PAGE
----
MIT Sloan Senior Lecturer Sharmila Chatterjee

From Yahoo! Tech

One of the most fascinating business stories this Christmas season isn’t about how much people are spending or even what they’re buying — it’s about how they’re paying. Although a lot of people are familiar with using their phones to pay for a latte — think Starbucks — few people in the United States have started using a “mobile wallet” to any significant degree. The biggest players in the field are trying to change this by offering up holiday incentives to bring customers into the fold.

Google Wallet, the mobile payment system unveiled by the tech giant in 2011, is trying to entice customers by offering those who purchase gift cards using its system a $5 coupon in return. Customers who link the competing Apple Pay system to a Chase credit card can opt for a free music download. Softcard, the telecom companies’ mobile payment system, has also been attempting to woo customers with a variety of incentives and discounts.

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Can mobile apps build brands? — Glen L. Urban

MIT Sloan Professor Glen Urban

MIT Sloan Professor Glen Urban

From Fortune

In the past, companies sought to please old customers and entice new ones by offering small holiday gifts. They gave away refrigerator magnets, calendars, and Christmas ornaments emblazoned with the company logo.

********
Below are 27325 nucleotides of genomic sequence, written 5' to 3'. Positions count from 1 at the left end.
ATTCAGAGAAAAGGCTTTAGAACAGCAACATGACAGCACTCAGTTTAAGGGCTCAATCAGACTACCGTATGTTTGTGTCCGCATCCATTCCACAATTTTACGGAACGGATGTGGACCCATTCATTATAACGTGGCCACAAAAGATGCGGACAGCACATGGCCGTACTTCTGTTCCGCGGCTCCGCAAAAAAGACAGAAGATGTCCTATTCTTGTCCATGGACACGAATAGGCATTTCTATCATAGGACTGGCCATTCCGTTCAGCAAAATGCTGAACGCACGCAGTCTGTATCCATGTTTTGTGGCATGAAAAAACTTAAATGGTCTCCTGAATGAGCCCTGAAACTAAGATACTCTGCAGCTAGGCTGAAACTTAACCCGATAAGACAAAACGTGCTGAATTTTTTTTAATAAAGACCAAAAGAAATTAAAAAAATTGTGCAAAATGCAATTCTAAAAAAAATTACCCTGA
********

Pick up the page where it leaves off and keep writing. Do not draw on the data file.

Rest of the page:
But in today’s geo-encoded, app-enabled world, sophisticated companies are trying something new to build trust and relationships with customers. We call them ‘benevolent apps.’ Unlike some apps that are designed to generate sales and promote special deals, benevolent apps are created to offer useful information or otherwise help with decision-making. The idea is not simply to sell products or services, but instead to build trust and relationships that eventually will lead to economic success.

One good example comes from Sea Tow Service International, a company located in Southold, New York. Sea Tow offers emergency towing and rescue services for boaters in the United States, the Caribbean and Europe. The free Sea Tow app supports boaters’ navigation needs by offering information about local tide tables, detailed marine weather forecasts, GPS coordinates and bearing and speed.

Read the full post at Fortune.

Glen Urban is the David Austin Professor in Management, Emeritus, Professor of Marketing, Emeritus, Dean Emeritus, and Chair of the MIT Center for Digital Business at the MIT Sloan School of Management.